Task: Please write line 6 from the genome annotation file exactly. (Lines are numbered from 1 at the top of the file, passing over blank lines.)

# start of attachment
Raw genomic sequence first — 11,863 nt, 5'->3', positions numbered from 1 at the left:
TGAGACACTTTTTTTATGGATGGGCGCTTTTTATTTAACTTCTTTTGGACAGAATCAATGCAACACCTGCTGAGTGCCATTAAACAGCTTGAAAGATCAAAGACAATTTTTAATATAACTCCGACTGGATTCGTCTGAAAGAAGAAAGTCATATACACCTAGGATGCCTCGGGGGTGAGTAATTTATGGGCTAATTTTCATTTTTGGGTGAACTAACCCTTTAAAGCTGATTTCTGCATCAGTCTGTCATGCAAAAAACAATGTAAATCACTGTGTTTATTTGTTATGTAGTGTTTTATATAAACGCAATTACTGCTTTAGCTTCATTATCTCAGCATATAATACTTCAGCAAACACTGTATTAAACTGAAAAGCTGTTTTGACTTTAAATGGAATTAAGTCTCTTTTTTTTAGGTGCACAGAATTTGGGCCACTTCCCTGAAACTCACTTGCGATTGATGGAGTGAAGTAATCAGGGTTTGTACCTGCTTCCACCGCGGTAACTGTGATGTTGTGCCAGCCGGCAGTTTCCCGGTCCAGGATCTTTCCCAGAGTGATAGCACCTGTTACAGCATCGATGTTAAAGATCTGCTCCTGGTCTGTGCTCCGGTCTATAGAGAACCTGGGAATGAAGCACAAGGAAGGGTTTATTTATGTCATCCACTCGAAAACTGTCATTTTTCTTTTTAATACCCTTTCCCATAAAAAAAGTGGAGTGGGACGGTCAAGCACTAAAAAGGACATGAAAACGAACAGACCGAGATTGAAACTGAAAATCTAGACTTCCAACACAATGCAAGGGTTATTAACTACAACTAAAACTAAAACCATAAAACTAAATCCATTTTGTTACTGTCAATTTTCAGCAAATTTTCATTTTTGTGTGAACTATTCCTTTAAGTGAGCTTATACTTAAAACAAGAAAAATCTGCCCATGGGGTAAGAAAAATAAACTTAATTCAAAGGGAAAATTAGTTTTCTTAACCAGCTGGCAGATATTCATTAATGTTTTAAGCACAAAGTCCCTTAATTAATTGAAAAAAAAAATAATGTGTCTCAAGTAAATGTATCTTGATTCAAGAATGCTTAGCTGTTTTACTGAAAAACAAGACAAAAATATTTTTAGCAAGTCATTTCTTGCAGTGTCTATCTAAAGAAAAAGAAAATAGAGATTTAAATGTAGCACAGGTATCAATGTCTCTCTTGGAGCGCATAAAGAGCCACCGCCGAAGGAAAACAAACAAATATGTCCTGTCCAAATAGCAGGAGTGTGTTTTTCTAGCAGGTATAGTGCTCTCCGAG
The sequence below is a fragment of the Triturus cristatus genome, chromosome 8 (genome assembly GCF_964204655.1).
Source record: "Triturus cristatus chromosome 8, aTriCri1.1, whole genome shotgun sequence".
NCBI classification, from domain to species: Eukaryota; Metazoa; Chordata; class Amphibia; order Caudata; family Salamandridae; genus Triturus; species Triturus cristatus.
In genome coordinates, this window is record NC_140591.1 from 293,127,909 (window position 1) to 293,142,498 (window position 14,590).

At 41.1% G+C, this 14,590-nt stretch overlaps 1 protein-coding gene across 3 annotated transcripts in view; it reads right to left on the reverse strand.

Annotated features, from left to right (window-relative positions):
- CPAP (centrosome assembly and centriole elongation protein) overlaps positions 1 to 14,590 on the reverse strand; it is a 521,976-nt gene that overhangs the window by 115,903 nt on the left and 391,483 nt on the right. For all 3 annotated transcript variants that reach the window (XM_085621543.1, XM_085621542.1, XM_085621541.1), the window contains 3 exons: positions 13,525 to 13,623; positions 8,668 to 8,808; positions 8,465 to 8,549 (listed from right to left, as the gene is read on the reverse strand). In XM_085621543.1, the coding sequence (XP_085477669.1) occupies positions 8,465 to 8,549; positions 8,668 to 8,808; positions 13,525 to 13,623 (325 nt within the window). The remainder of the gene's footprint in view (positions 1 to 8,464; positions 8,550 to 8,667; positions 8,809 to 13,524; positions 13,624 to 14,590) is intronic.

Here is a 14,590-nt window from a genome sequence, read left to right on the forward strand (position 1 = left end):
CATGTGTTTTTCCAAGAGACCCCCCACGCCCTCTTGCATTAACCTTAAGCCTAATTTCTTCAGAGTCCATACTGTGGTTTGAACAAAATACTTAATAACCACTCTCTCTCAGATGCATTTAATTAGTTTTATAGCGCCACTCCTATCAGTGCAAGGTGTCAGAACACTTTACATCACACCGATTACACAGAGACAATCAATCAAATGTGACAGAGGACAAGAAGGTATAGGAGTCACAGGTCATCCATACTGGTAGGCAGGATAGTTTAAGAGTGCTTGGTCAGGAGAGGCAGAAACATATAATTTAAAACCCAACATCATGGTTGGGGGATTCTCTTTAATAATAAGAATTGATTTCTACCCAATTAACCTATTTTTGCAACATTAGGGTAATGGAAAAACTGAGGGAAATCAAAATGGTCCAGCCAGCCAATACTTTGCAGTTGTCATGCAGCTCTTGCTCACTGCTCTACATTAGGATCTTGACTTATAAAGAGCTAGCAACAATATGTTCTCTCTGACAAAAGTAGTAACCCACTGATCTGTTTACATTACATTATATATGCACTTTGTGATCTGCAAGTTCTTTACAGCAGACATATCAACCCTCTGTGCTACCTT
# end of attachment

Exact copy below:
In genome coordinates, this window is record NC_140591.1 from 293,127,909 (window position 1) to 293,142,498 (window position 14,590).